Title: National Orphaned/Abandoned Mines Initiative (NAOMI)
What's New

Proceedings of the Assissing Liabilities and Funding Options Workshop
-Proceedings Report
-Presentation - Day 1 a.m.
-Presentation - Day 1 p.m.
-Presentation - Day 2

arrow Capacity Building
for a National Inventory of Orphanded/Abandoned Mines in Canada
arrow NOAMI News, May 2004 (PDF)
arrow NOAMI Activities, February 2004 (PDF)
arrow Table of Contents
arrow Introduction

Advisory Committee:

arrow Task Groups:
Information Gathering
Community Involvement
Legislative and Institutional   Barriers to Collaboration
Funding Approaches
arrow Workshops:
Winnipeg Workshop
Legal and Institutional   Barriers to Collaboration   Relating to Orphaned/   Abandoned Mines Workshop
arrow Sign In - Meeting Minutes
arrow Newsletters


arrow Community Involvement Brochure (PDF)
arrow Related Links
arrow Contact Us
arrow Feedback Form
arrow Site Map
arrow Help
arrow Disclaimer
Reports > Lessons Learned Table of Contents > Executive Summary > Acknowledgements


Funding for this research was provided by the National Orphaned/Abandoned Mines Working Group.

The views presented in this report are based on an array of perspectives provided through an interview process in a short time-frame during July 2002. The Lessons Learned are the summary perspectives of CCSG Associates and do not reflect the views of all members of the Task Force.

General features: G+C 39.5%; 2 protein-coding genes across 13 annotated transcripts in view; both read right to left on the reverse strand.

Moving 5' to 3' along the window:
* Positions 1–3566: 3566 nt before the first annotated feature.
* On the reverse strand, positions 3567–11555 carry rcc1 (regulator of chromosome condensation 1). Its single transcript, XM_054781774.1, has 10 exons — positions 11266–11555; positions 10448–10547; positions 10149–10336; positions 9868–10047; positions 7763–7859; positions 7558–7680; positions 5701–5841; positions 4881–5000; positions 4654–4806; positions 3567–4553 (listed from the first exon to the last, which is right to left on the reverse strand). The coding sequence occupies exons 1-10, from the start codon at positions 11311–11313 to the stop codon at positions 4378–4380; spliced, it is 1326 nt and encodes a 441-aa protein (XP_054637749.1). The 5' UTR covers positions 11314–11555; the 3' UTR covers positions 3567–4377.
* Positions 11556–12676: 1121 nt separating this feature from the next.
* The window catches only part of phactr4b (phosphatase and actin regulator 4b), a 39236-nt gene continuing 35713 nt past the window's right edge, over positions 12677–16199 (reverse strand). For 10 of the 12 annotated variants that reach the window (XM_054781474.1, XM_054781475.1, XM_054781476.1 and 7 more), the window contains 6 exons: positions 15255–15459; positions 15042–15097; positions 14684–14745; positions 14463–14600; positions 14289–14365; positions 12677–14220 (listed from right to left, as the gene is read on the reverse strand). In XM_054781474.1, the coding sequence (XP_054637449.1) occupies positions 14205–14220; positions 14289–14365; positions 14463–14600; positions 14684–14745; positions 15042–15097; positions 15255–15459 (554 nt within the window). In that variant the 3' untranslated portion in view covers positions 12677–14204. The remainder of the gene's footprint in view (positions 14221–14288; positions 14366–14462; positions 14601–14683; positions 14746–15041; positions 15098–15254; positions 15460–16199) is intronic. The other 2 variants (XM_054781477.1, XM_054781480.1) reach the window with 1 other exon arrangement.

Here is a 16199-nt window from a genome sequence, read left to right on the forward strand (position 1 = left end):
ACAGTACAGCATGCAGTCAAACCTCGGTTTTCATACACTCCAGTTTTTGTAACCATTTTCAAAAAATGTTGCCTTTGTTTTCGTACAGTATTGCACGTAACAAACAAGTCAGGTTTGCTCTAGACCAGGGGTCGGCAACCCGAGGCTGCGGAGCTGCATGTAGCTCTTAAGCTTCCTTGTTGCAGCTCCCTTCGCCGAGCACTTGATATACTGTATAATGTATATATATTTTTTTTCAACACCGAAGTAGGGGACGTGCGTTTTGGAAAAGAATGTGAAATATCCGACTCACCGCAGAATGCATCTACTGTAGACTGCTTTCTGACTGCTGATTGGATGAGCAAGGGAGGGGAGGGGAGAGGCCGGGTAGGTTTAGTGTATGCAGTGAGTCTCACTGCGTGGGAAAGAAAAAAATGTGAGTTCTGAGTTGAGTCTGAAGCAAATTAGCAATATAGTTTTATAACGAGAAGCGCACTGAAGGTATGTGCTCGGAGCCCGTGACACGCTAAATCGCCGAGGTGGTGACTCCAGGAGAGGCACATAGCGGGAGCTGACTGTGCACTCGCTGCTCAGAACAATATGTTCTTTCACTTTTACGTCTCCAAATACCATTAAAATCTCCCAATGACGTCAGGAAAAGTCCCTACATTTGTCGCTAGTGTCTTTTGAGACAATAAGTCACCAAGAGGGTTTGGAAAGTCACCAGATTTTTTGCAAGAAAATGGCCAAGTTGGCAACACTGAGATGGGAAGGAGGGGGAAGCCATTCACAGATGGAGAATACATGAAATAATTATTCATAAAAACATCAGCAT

Primary research, writing and analysis were conducted by Lana Miller, Sue Moodie, Lisa Sumi, and Sandra Thomsen for CCSG Associates.

Graphics were designed by Cameron Johnson and Guinivieve Lalena.

The research has been based on the contributions of an extensive array of interviews. The authors would like to thank all the government employees, contractors, researchers, technical assistants, academics, and other professionals who contributed to the diversity of perspectives presented. The researchers are grateful to the community members who graciously contributed their time and consideration on very short notice. The depth of your experience and duration of your efforts provides a strong direction for future community involvement in contaminated site remediation. Thanks are also extended to Leslie Leahy of the U.S. Environmental Protection Agency for providing case studies on what the Agency has learned about community involvement at Superfund sites.


Last updated: 2003-09-26

© National Orphaned/Abandoned Mines Initiative (NOAMI) 2004